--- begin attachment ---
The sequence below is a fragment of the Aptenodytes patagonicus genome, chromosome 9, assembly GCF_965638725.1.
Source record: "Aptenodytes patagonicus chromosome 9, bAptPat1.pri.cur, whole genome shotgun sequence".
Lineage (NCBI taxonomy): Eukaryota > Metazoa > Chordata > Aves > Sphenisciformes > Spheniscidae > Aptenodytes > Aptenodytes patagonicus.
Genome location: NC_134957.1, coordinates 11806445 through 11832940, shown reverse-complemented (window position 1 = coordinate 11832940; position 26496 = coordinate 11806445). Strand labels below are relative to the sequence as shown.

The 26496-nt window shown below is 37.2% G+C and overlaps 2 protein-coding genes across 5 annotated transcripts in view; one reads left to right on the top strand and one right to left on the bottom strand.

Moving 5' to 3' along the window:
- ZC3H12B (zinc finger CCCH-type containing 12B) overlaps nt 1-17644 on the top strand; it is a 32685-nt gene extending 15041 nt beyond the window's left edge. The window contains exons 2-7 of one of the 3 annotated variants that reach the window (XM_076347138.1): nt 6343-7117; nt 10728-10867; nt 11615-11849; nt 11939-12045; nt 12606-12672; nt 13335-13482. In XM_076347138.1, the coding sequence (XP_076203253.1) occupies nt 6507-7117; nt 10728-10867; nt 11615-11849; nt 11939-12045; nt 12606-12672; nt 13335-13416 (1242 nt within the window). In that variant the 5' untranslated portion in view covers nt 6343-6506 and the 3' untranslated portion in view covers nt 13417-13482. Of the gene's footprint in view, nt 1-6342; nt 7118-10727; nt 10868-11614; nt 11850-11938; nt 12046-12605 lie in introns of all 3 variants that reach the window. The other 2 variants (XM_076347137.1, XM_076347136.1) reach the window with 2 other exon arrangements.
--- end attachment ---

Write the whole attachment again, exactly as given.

The sequence below is a fragment of the Aptenodytes patagonicus genome, chromosome 9, assembly GCF_965638725.1.
Source record: "Aptenodytes patagonicus chromosome 9, bAptPat1.pri.cur, whole genome shotgun sequence".
Lineage (NCBI taxonomy): Eukaryota > Metazoa > Chordata > Aves > Sphenisciformes > Spheniscidae > Aptenodytes > Aptenodytes patagonicus.
Genome location: NC_134957.1, coordinates 11806445 through 11832940, shown reverse-complemented (window position 1 = coordinate 11832940; position 26496 = coordinate 11806445). Strand labels below are relative to the sequence as shown.

The 26496-nt window shown below is 37.2% G+C and overlaps 2 protein-coding genes across 5 annotated transcripts in view; one reads left to right on the top strand and one right to left on the bottom strand.

Moving 5' to 3' along the window:
- ZC3H12B (zinc finger CCCH-type containing 12B) overlaps nt 1-17644 on the top strand; it is a 32685-nt gene extending 15041 nt beyond the window's left edge. The window contains exons 2-7 of one of the 3 annotated variants that reach the window (XM_076347138.1): nt 6343-7117; nt 10728-10867; nt 11615-11849; nt 11939-12045; nt 12606-12672; nt 13335-13482. In XM_076347138.1, the coding sequence (XP_076203253.1) occupies nt 6507-7117; nt 10728-10867; nt 11615-11849; nt 11939-12045; nt 12606-12672; nt 13335-13416 (1242 nt within the window). In that variant the 5' untranslated portion in view covers nt 6343-6506 and the 3' untranslated portion in view covers nt 13417-13482. Of the gene's footprint in view, nt 1-6342; nt 7118-10727; nt 10868-11614; nt 11850-11938; nt 12046-12605 lie in introns of all 3 variants that reach the window. The other 2 variants (XM_076347137.1, XM_076347136.1) reach the window with 2 other exon arrangements.